1 Corinthians 4:9
For I think that God has set forth us the apostles last, as it were appointed to death: for we are made a spectacle to the world…
In the midst of his irony and sarcasm, Paul here reverts to the more natural habit of his mind. The self exaltation and self importance of the Corinthians were mingled with depreciation of the apostle, at least on the part of some. But alas! if his own converts, so deeply indebted to his labours and his care, could think slightingly of him, what earthly compensation could he expect for all the pain, hardship, contempt, and danger he cheerfully endured? Were not he and his fellow apostles like gladiators doomed to be flung to the wild beasts - "a spectacle to the world, to angels, and to men"?
I. THE GRANDEUR AND SUBLIMITY OF THEIR POSITION DEMANDS OUR ADMIRATION. They were not as slaves cast to the lions. They were men who might have led a quiet and peaceful, and some of them an honourable and distinguished, life. But they gave their hearts to Christ, and having done so gave up all for him. There was no exaggeration in the apostle's language. On the contrary, he spoke the plain truth when he represented himself as standing before the universe as a witness to the Lord Christ. The position was one of dignity and moral impressiveness; the angels felt it then, and the world of humanity has come to feel it now.
II. THE PATHOS OF THEIR POSITION DEMANDS OUR SYMPATHY. We observe the bodily privations, the homelessness, the physical toil, the ignominy, the persecutions, the general contempt, which the apostles passed through; and we cannot observe all this unmoved. Doubtless it touched the heart of that Divine Saviour who was made perfect through sufferings; doubtless there were those who wept with their leaders when these were constrained to weep. Nothing in all human history is more profoundly affecting.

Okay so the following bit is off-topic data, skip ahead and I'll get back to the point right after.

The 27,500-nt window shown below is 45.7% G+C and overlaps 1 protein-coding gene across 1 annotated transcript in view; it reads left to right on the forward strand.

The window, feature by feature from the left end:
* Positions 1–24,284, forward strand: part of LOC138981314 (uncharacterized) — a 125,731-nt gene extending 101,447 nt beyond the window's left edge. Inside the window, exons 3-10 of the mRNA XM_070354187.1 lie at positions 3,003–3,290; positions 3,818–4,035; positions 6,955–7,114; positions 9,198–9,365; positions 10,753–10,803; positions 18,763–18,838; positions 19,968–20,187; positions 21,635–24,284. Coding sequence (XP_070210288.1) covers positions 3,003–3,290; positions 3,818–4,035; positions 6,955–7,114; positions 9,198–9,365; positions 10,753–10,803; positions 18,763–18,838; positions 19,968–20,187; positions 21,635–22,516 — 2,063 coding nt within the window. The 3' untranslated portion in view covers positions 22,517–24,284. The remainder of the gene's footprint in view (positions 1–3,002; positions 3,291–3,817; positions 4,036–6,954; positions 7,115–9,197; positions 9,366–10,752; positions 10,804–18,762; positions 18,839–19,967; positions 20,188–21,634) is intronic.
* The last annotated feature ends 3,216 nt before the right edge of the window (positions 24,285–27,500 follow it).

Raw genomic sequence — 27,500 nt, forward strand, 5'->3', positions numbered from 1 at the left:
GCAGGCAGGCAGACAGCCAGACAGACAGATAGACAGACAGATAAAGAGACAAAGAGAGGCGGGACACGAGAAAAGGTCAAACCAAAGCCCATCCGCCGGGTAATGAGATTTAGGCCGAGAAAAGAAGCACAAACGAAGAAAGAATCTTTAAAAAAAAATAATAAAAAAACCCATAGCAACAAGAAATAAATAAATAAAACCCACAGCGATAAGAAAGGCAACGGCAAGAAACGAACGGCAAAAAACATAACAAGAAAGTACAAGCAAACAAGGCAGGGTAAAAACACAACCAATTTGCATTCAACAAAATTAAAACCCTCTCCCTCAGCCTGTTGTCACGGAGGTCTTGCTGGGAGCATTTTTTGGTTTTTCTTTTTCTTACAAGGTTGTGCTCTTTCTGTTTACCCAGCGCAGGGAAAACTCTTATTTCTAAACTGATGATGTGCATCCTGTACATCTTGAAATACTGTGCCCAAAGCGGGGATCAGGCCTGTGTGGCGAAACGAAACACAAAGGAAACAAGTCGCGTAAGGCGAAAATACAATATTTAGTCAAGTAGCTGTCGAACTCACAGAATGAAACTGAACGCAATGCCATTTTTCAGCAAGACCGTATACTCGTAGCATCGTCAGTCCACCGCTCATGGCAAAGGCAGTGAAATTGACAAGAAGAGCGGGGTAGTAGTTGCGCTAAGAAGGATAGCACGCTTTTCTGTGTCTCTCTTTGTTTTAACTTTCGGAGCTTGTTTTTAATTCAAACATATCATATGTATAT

III. THE MORAL PURPOSE OF THEIR POSITION DEMANDS OUR APPRECIATION. The motives that induced Paul and his colleagues voluntarily to submit to such experience as they relate were two - fidelity to Christ and pity for men. Christ the Master had condescended himself to be upon the cross a spectacle to the world; and those who benefited by his redemption and shared his Spirit were ready to follow his example. They were the true followers of him who "endured the cross, despising the shame." And their aim and hope was to bring the world to the foot of the Saviour's cross. For this end they "counted not their life dear unto them." It was for the sake of their fellow men that they consented to brave the scorn of the philosopher and the jeer of the multitude.
IV. THE MORAL LESSONS OF THEIR POSITION DEMAND OUR STUDY.
1. It is a rebuke to self indulgence and ease. Shall we be satisfied and enjoy our ease in the midst of the world's errors and sins, when we call to mind the heroic and pathetic sufferings of our Lord's first followers?
2. It is a consolation under any contumely and discredit we may endure in the Christian profession and vocation for Christ's sake. "The like afflictions have befallen our brethren who are in the world."
3. It points on to the glory which shall be revealed. "Through much tribulation ye must enter into the kingdom of heaven." The apostles have ended their struggles, and now enjoy their victory; the Church militant will soon become the Church triumphant. - T.
Parallel VersesKJV: For I think that God hath set forth us the apostles last, as it were appointed to death: for we are made a spectacle unto the world, and to angels, and to men.
WEB: For, I think that God has displayed us, the apostles, last of all, like men sentenced to death. For we are made a spectacle to the world, both to angels and men.